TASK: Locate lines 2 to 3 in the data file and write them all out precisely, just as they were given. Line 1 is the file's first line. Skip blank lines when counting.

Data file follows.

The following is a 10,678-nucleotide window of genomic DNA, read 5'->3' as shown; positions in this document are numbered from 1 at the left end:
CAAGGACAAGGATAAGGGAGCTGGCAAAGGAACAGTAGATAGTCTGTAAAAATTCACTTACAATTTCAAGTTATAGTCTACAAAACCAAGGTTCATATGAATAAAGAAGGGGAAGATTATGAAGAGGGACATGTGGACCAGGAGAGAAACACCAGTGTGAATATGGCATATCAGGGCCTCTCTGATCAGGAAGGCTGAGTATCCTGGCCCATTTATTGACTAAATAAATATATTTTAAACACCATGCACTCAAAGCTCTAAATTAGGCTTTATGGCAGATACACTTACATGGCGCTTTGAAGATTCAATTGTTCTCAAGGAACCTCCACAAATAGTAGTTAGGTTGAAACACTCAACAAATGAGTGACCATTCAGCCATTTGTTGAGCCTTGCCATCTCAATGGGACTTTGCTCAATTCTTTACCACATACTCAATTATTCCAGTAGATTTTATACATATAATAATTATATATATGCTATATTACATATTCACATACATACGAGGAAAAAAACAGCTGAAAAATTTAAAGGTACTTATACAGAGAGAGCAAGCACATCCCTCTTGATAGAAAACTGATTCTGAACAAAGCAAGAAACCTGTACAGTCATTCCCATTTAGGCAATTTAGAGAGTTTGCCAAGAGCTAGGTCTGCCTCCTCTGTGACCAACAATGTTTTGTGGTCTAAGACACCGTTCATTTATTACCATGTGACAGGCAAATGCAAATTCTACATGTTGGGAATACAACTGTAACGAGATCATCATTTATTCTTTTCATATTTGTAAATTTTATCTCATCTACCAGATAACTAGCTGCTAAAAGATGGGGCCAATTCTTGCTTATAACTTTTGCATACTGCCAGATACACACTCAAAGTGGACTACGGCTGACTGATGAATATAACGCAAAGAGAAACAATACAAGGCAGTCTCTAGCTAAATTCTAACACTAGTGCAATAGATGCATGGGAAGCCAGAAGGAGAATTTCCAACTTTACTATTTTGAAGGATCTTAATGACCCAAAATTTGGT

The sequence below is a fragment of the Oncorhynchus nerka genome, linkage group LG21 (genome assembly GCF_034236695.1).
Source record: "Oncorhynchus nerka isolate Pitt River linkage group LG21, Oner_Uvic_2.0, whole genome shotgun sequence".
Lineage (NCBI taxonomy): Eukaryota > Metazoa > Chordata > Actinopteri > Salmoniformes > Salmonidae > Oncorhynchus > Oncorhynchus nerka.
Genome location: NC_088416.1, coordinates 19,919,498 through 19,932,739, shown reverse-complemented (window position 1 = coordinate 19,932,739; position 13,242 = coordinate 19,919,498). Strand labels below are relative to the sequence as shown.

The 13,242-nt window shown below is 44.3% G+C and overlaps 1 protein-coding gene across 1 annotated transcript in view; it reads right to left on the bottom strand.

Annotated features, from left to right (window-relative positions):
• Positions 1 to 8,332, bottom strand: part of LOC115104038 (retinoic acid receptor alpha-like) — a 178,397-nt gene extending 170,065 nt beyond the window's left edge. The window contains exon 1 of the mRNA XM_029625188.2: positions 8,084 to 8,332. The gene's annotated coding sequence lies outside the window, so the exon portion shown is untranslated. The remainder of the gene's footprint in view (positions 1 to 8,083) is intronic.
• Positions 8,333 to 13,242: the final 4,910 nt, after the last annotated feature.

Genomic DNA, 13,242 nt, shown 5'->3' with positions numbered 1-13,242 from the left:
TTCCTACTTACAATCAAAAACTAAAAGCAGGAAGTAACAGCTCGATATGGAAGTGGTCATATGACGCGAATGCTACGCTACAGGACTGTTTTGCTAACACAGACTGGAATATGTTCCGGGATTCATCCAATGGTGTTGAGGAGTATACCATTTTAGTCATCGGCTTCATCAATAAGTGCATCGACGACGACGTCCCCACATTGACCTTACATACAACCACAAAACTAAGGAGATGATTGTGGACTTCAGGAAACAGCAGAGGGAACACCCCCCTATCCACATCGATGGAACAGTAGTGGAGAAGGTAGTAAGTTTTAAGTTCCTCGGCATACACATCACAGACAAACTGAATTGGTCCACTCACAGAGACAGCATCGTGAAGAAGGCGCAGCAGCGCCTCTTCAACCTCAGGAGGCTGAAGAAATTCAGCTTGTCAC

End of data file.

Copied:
CAAGGACAAGGATAAGGGAGCTGGCAAAGGAACAGTAGATAGTCTGTAAAAATTCACTTACAATTTCAAGTTATAGTCTACAAAACCAAGGTTCATATGAATAAAGAAGGGGAAGATTATGAAGAGGGACATGTGGACCAGGAGAGAAACACCAGTGTGAATATGGCATATCAGGGCCTCTCTGATCAGGAAGGCTGAGTATCCTGGCCCATTTATTGACTAAATAAATATATTTTAAACACCATGCACTCAAAGCTCTAAATTAGGCTTTATGGCAGATACACTTACATGGCGCTTTGAAGATTCAATTGTTCTCAAGGAACCTCCACAAATAGTAGTTAGGTTGAAACACTCAACAAATGAGTGACCATTCAGCCATTTGTTGAGCCTTGCCATCTCAATGGGACTTTGCTCAATTCTTTACCACATACTCAATTATTCCAGTAGATTTTATACATATAATAATTATATATATGCTATATTACATATTCACATACATACGAGGAAAAAAACAGCTGAAAAATTTAAAGGTACTTATACAGAGAGAGCAAGCACATCCCTCTTGATAGAAAACTGATTCTGAACAAAGCAAGAAACCTGTACAGTCATTCCCATTTAGGCAATTTAGAGAGTTTGCCAAGAGCTAGGTCTGCCTCCTCTGTGACCAACAATGTTTTGTGGTCTAAGACACCGTTCATTTATTACCATGTGACAGGCAAATGCAAATTCTACATGTTGGGAATACAACTGTAACGAGATCATCATTTATTCTTTTCATATTTGTAAATTTTATCTCATCTACCAGATAACTAGCTGCTAAAAGATGGGGCCAATTCTTGCTTATAACTTTTGCATACTGCCAGATACACACTCAAAGTGGACTACGGCTGACTGATGAATATAACGCAAAGAGAAACAATACAAGGCAGTCTCTAGCTAAATTCTAACACTAGTGCAATAGATGCATGGGAAGCCAGAAGGAGAATTTCCAACTTTACTATTTTGAAGGATCTTAATGACCCAAAATTTGGT

The sequence below is a fragment of the Oncorhynchus nerka genome, linkage group LG21 (genome assembly GCF_034236695.1).